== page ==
"Over the course of the contraception controversy, the bishops and their supporters have expressed some legitimate concerns—especially over the breadth of the initial mandate and the narrow definition of a 'religious employer.' Their response, though, has been over-the-top both in terms of rhetoric and in terms of the action—widespread civil disobedience—that they demand when the mandate goes into effect. Whether their actions are politically motivated or not, it is no wonder that many observers have come to that conclusion. While the Church and its leaders are certainly entitled to speak out on the issues that concern them, it is unfortunate that they do not acknowledge the need for some accommodation in a pluralistic society and that many have chosen to engage in the same hyperbolic rhetoric that has become commonplace in partisan political debates." 3

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  • The Freedom From Religion Foundation (FFRF) has installed the bulletin board shown below in the Dallas-Fort Worth, TX area. Others are in St. Louis, MO, and New York City, NY. They urge Roman Catholics to "Quit the church; put women's rights over bishops' wrongs."

FFRF billobard

They chose the Texas location because both the Diocese of Dallas and the Diocese of Ft. Worth have joined a multi-party lawsuit against the HHS mandate. Sr. Mary Ann Walsh, director of media relations for the United States Conference of Catholic Bishops (USCCB), said that the billboard:

    "... is offensive ... fortunately so offensive that serious people cannot take it seriously. Unfortunately, anti-Catholicism lies close to the surface in America. However, with critics like these, we must be doing something right."

From the FFRF's comments, they seem to be opposed to the actions of the Catholic hierarchy, not to Catholics in general. Co-president Dan Barker said in a statement:

    "We don't think most Catholics, especially the 98 percent of Catholic women who use contraceptives at some point in their lives, support the bishops' war against contraception. It's time for them to stop supporting an oppressive institution."

Jeff Field, director of communications for the Catholic League also believes that the FFRF is anti-Catholic. He says that their motivation is that:

    "... they despise religion. Militant atheists, such as those at FFRF, are leading the charge of anti-Catholicism today. They claim that the bishops want to impose their dogma on all people. They couldn't be more wrong."

Field is correct. The USCCB's action is not intended to reduce contraceptive options for all women. They only wish to impose their beliefs on their female employees, both Catholic and non-Catholic.

Julia Sweeney is a former actress on Saturday Night Live. She has made a TV ad for the FFRF in which she says:

    "I'm a 'cultural Catholic,' I'm no longer a believer and I even wrote a play about it. Right now, Catholic bishops are framing their opposition to contraceptive coverage as a 'religious freedom' issue, but the real threat to freedom is the bishops."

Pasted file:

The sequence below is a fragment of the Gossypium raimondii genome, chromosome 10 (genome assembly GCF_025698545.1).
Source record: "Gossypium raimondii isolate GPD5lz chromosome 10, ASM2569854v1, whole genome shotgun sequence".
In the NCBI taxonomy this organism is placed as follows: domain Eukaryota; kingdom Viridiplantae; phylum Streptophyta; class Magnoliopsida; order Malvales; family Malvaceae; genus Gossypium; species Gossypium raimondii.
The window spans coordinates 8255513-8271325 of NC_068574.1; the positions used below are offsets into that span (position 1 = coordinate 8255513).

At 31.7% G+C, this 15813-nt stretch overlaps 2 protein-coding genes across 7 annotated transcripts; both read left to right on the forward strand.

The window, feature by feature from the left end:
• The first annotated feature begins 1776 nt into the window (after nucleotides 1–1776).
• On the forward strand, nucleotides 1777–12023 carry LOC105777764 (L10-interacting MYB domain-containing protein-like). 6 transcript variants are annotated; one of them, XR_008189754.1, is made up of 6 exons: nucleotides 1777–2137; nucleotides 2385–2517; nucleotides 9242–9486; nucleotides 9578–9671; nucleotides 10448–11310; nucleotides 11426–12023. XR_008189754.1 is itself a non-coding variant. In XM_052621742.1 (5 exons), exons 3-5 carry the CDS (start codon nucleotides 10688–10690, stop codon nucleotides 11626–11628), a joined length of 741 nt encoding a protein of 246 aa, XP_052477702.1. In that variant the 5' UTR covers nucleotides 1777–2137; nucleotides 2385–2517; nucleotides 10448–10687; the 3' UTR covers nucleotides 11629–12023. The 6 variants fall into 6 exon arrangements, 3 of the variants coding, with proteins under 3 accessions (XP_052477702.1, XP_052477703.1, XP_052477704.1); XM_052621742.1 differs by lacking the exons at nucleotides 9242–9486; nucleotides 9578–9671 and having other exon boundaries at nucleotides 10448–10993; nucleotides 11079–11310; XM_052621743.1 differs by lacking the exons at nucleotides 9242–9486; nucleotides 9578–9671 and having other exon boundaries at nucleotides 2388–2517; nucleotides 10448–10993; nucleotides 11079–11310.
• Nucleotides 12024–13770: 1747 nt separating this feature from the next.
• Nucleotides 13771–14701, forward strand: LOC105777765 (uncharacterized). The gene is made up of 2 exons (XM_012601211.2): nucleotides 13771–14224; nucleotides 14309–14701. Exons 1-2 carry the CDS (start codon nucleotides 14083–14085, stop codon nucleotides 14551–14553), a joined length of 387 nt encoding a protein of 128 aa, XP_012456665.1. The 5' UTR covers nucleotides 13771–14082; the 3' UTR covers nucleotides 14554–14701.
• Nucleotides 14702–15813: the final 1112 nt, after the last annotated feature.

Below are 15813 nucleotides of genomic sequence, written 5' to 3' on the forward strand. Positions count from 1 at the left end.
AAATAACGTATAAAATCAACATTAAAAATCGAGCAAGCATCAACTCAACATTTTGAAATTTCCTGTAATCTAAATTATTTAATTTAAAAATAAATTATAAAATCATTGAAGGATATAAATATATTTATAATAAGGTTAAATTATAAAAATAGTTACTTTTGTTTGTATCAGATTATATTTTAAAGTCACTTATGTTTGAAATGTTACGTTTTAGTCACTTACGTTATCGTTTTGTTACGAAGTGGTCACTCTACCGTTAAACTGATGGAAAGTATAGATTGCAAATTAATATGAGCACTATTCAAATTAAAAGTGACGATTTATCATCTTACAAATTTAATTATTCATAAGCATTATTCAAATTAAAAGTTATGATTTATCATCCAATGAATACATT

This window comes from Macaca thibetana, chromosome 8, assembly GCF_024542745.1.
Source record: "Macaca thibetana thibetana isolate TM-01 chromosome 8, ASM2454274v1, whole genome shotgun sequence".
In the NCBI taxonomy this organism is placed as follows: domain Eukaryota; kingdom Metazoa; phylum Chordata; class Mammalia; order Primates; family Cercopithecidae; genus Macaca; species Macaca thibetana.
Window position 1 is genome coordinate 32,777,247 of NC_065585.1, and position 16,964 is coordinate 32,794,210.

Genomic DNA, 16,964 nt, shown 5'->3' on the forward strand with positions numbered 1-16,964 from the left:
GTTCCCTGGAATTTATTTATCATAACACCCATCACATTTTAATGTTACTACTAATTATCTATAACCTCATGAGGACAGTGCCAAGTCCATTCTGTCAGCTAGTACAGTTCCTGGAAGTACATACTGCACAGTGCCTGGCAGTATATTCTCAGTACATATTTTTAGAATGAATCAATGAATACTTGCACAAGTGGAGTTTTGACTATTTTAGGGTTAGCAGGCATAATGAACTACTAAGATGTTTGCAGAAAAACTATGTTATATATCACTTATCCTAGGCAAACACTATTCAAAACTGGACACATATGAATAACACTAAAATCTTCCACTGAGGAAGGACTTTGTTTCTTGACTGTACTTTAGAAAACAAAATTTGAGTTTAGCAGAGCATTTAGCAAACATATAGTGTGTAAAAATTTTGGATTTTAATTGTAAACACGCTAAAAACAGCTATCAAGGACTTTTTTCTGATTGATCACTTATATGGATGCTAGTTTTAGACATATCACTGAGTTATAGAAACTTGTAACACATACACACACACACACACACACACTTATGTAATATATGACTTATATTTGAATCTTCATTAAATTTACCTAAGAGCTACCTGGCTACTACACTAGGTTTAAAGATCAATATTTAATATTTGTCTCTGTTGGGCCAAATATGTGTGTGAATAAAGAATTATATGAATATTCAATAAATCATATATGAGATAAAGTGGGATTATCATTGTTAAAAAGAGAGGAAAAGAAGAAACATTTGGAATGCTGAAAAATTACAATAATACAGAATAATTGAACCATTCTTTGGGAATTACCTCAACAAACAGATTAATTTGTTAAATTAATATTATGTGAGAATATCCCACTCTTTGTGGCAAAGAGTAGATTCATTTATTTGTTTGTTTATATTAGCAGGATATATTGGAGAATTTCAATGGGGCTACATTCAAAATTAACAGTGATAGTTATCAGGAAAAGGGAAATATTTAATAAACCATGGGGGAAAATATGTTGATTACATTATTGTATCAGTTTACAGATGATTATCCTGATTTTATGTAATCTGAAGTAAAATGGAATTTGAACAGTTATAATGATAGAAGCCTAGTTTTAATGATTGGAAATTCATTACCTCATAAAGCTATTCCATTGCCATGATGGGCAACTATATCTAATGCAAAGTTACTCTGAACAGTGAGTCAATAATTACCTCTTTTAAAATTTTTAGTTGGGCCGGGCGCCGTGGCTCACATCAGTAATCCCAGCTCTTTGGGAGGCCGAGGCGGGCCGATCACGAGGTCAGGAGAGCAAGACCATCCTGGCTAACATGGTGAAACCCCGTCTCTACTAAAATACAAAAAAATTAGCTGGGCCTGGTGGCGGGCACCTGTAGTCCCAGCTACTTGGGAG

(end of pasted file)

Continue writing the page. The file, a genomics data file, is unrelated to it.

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This topic continues in the next essay: More reactions to the HHS mandate

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How you may have arrived here:

Home > Morality > Health care > Contraceptive conflict > here

Home > Religious freedom > Freedom to oppress > Contraceptive conflict > here

Home > Important essays > Religious freedom > Freedom to oppress > Contraceptive conflict > here

Home > Religious information > Religious freedom > Freedom to oppress > Contraceptive conflict > here

Home > Human rights > Religious freedom > Freedom to oppress > Contraceptive conflict > here

 Home > Sex > Catholic church > Contraceptive conflict > here

 Home > "Hot" topics > Sex > Catholic church > Contraceptive conflict > here

Home > Christianity > Christian groups > Sorting groups > Denominations > Catholics > Sex > Contraceptive conflict >here

 Home > Christianity > Christian history, belief... > Beliefs > Sex > Catholic church > Contraceptive conflict > here

or Home > Religious Information> Basic data > Sex > Catholic church > Contraceptive conflict > here

References used:

The following information sources were used to prepare and update the above essay. The hyperlinks are not necessarily still active today.

  1. "Religious Leaders' Statement On Birth Control, Religious Freedom, and Conscience," Religious Coalition for Reproductive Choice, 2012-JUL-02, at: http://salsa3.salsalabs.com/
  2. Rachel Zoll, "Catholic bishops enlist parishioners in religious freedom fight that critics call partisan," Associated Press, 2012-JUN-21, at: http://articles.orlandosentinel.com/
  3. Daniel Lynch, "A stubborn 'Fortnight for Freedom," Harvard Political Review," 2012-JUN-27, at: http://hpronline.org/
  4. Michael Gryboski, "Secularist Group's Dallas Billboard Calls on Catholics to 'Quit Church'," The Christian Post, 2012-JUL-01, at: http://www.christianpost.com/

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Copyright © 2012 by Ontario Consultants on Religious Tolerance 
Originally written: 2012-JUN-27
Latest update: 2012-JUL-02
Author: B.A. Robinson